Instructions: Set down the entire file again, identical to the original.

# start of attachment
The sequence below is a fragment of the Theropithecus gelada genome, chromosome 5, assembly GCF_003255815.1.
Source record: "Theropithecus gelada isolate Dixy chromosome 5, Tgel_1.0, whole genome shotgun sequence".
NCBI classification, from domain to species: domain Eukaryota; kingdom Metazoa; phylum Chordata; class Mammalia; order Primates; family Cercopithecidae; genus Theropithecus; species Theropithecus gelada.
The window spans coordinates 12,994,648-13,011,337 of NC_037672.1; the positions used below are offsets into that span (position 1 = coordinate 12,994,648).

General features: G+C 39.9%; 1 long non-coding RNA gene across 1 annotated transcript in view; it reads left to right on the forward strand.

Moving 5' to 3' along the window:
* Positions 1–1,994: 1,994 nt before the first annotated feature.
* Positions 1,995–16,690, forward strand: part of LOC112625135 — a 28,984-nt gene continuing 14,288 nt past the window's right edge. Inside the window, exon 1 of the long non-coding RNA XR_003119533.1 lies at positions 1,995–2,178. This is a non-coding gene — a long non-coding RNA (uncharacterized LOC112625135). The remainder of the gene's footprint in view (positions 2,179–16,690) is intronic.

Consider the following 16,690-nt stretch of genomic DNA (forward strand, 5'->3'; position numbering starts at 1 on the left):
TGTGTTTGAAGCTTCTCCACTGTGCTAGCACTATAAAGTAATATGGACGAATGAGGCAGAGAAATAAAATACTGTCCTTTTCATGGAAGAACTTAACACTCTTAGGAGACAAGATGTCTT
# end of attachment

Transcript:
The sequence below is a fragment of the Theropithecus gelada genome, chromosome 5, assembly GCF_003255815.1.
Source record: "Theropithecus gelada isolate Dixy chromosome 5, Tgel_1.0, whole genome shotgun sequence".
NCBI classification, from domain to species: domain Eukaryota; kingdom Metazoa; phylum Chordata; class Mammalia; order Primates; family Cercopithecidae; genus Theropithecus; species Theropithecus gelada.
The window spans coordinates 12,994,648-13,011,337 of NC_037672.1; the positions used below are offsets into that span (position 1 = coordinate 12,994,648).

General features: G+C 39.9%; 1 long non-coding RNA gene across 1 annotated transcript in view; it reads left to right on the forward strand.

Moving 5' to 3' along the window:
* Positions 1–1,994: 1,994 nt before the first annotated feature.
* Positions 1,995–16,690, forward strand: part of LOC112625135 — a 28,984-nt gene continuing 14,288 nt past the window's right edge. Inside the window, exon 1 of the long non-coding RNA XR_003119533.1 lies at positions 1,995–2,178. This is a non-coding gene — a long non-coding RNA (uncharacterized LOC112625135). The remainder of the gene's footprint in view (positions 2,179–16,690) is intronic.

Consider the following 16,690-nt stretch of genomic DNA (forward strand, 5'->3'; position numbering starts at 1 on the left):
TGTGTTTGAAGCTTCTCCACTGTGCTAGCACTATAAAGTAATATGGACGAATGAGGCAGAGAAATAAAATACTGTCCTTTTCATGGAAGAACTTAACACTCTTAGGAGACAAGATGTCTT